When Eric Bledsoe signed with Kentucky, his high school coach questioned whether the star point guard made a good decision. Maurice Ford, the coach at Parker High School in Birmingham, Ala., wondered aloud whether two freshman guards were too much for one team.
Could Bledsoe coexist with the more heralded John Wall? Or, maybe worse, would Bledsoe not get a chance to show what he could do until Wall fulfilled his one-and-done destiny by entering the 2010 NBA Draft?
Eight months and a half-season later, Bledsoe is ensconced as a starting guard. He's coming off a career-high 25 points at Florida and headed to a quasi-homecoming game at Auburn on Saturday.
Ford had to admit his player made a good college choice.
"It's working out all right," Ford said Thursday. "As long as he's happy, I'm happy."
As changes of opinions go, it sounded as weak as Florida's post-up game. Ford sounded like he still believed Bledsoe would have been better off as the floor leader for another team, but because the player is happy, the high school coach was willing to live with the situation.
"That's it, that's it," Ford said. "As I explained to him, he has to be there. Not me. He's the one that has to play. If he's happy, I'm happy."
The source of Bledsoe's happiness involves his status as a starting guard who plays off Wall, the Cats' point guard and a leading candidate for national player of the year. Florida concentrated on containing Wall, which freed Bledsoe to excel.
"He just likes playing," Ford said of Bledsoe's happiness. "He just wants to play. He's doing a good job, and he's having fun. The team is winning. So who wouldn't be happy? He's on the No. 2 team in the country. How could he not be happy?"
Ford, who speaks to Bledsoe regularly, noted how his former player and Wall have bonded as teammates. Bledsoe apparently has no problem living with Wall getting a lion's share of the credit for Kentucky's 17-0 start.
But the Parker High coach still bristles at what he sees and hears.
For instance, he took exception to ESPN commentator Dick Vitale referring to Bledsoe as a "diaper dandy" on the telecast of the Florida game.
"No, he was not," said Ford, who noted that Bledsoe was not selected to the McDonald's All-American team nor invited to the Jordan Classic.
"Nobody gave this kid the accolades," Ford said. "But I knew he could play."
Ford also disliked Seth Davis of Sports Illustrated and CBS recently writing that Kentucky could "put four schlubs from the Lexington YMCA alongside John Wall and they'd at least reach the Sweet Sixteen."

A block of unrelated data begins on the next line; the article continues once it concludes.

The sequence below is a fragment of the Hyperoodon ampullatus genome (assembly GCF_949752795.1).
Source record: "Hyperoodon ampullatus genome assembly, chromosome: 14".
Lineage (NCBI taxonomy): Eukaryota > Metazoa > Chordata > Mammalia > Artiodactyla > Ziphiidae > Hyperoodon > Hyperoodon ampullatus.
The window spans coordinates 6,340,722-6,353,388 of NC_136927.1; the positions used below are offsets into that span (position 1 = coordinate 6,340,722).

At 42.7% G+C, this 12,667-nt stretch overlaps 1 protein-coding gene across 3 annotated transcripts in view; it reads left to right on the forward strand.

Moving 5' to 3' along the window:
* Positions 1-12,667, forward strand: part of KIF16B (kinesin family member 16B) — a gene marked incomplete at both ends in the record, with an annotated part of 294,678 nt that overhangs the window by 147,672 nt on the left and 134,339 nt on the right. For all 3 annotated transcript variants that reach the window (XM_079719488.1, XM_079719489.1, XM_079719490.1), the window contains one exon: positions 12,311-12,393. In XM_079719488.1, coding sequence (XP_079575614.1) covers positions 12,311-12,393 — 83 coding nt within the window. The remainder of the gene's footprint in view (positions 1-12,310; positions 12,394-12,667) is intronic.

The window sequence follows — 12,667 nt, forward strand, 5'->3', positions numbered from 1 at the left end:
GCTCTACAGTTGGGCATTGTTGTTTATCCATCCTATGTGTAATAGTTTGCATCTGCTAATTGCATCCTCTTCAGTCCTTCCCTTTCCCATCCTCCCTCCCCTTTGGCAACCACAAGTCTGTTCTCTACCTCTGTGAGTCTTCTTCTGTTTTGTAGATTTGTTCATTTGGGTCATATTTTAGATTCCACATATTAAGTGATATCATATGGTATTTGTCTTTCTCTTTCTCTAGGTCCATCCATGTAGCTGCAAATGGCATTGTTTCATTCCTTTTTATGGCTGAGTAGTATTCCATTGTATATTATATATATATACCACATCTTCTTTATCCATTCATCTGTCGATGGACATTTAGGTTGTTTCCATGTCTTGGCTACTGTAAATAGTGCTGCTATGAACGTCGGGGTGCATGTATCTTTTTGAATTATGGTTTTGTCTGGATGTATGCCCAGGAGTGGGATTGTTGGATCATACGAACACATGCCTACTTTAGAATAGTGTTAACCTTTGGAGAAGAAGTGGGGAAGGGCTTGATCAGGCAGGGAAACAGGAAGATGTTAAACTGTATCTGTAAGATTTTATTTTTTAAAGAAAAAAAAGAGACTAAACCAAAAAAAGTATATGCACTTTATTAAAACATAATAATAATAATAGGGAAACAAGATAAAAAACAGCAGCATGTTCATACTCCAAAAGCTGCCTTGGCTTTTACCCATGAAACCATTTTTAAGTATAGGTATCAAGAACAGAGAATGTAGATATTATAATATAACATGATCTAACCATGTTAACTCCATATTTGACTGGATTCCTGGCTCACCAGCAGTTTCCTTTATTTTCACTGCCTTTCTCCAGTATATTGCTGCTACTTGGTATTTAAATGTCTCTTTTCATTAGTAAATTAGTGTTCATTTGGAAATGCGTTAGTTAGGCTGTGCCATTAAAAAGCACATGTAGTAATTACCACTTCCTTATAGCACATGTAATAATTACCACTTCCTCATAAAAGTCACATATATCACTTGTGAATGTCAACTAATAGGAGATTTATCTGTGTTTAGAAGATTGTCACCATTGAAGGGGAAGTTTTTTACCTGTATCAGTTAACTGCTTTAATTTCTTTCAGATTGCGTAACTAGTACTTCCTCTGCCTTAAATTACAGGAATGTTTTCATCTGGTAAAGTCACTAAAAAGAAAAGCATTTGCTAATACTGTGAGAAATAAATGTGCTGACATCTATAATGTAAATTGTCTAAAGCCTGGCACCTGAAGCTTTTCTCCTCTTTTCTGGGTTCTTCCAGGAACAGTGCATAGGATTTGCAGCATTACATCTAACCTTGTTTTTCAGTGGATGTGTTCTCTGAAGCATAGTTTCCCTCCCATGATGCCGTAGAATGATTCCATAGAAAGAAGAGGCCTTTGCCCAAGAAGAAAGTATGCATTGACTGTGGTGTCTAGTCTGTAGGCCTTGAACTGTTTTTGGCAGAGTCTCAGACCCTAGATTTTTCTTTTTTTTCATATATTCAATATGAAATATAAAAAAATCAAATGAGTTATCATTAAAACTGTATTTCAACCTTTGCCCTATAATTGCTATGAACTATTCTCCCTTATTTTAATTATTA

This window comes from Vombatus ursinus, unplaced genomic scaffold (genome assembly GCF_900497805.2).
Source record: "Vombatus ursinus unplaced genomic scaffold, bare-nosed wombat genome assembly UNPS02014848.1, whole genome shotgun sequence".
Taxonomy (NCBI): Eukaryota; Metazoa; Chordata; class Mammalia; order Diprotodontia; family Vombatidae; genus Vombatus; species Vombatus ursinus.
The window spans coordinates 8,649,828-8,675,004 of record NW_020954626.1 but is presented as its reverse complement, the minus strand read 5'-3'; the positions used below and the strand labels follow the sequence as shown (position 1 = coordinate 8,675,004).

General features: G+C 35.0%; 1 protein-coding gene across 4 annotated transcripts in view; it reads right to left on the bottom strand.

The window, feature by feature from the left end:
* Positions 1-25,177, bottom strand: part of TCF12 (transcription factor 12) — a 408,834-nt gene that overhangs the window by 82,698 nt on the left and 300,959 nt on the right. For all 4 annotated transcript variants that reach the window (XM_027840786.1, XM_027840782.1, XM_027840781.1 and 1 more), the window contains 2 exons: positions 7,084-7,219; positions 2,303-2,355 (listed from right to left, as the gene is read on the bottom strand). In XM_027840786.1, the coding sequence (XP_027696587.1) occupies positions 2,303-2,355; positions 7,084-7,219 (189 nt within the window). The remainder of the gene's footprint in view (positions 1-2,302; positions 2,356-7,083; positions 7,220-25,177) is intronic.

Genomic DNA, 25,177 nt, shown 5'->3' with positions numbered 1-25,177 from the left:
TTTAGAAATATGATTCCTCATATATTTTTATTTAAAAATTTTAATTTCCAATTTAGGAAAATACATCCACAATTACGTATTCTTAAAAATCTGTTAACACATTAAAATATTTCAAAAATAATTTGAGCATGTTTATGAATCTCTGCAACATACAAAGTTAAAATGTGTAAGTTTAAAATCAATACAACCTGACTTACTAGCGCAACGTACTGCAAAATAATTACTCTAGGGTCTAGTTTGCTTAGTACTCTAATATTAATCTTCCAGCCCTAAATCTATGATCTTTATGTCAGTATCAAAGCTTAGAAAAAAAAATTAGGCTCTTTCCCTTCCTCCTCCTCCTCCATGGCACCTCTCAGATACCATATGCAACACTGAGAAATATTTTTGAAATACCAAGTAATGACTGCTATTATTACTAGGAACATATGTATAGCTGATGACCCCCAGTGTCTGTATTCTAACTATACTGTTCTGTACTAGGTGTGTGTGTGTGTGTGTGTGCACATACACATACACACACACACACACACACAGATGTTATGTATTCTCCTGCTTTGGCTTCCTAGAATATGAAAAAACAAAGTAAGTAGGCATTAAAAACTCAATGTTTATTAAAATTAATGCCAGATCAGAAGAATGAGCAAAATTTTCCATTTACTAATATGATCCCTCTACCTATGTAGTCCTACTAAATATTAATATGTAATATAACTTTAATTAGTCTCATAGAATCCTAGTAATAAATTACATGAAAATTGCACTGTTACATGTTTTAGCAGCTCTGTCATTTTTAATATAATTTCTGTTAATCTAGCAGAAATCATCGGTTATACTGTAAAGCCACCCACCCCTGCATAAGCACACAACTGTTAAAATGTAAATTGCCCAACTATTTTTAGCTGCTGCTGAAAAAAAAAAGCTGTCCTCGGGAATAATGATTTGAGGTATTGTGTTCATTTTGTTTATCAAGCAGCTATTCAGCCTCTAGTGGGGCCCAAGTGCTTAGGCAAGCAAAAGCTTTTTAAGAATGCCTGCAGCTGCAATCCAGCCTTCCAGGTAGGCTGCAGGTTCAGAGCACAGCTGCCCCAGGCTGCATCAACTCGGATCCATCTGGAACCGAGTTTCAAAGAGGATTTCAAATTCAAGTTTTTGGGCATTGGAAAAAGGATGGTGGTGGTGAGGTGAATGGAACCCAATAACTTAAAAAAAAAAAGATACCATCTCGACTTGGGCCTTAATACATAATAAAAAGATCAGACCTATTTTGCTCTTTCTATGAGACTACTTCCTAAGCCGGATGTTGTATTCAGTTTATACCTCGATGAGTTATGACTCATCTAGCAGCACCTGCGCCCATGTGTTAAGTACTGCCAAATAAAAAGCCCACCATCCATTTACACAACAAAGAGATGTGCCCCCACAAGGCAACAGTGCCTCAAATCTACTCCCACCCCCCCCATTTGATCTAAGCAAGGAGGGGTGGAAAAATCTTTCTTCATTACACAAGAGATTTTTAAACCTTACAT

Of that hyperbole, Ford said, "That's a slap in the face of the other kids on the floor."
Coaches going against Kentucky include Bledsoe as a threat who must be considered in the game plan.
"Bledsoe's a terrific player," said Florida Coach Billy Donovan, who referred to UK's Wall-Bledsoe double-threat as a "two-headed monster."
Like all players, Bledsoe must make the adjustment from high school star (he led Parker to the Alabama 5A finals as a senior) to college contributor.
For Bledsoe and Wall, that adjustment includes learning to reduce turnovers. In talking to reporters after the Florida game, Bledsoe preferred to talk about how he and Wall combined for only five turnovers rather than his 25 points, five assists and three steals. The latter equaled a career high.
Besides his offensive gifts, Bledsoe has made a name for himself as a defender. UK Coach John Calipari has pointed out how Bledsoe volunteers to defend the opposition's top scorer.
"When Eric first came to me, that toughness wasn't where I wanted it to be," Ford said.
That sounded odd, given Bledsoe's self-admitted willingness to put up his dukes at a moment's notice.
"He was tough, per se," Ford said of Bledsoe, the high school player. "But he was just laid back with it."
Ford said he demands and gets a more demonstrative type of toughness from his players.
Meanwhile, Kentucky's season flows smoothly and Bledsoe plays well enough to spark speculation that, maybe, he should be placed with Wall and big man DeMarcus Cousins as possible one-and-done players for UK.
Ford acknowledged conversations with Bledsoe about the 2010 NBA Draft. But the Parker High coach wants his former star to stay at Kentucky.
Wall's presence this season could work in UK's favor next season.
"I want him to be the lead guard," Ford said. "I want him to play without John Wall. I want him to be out front."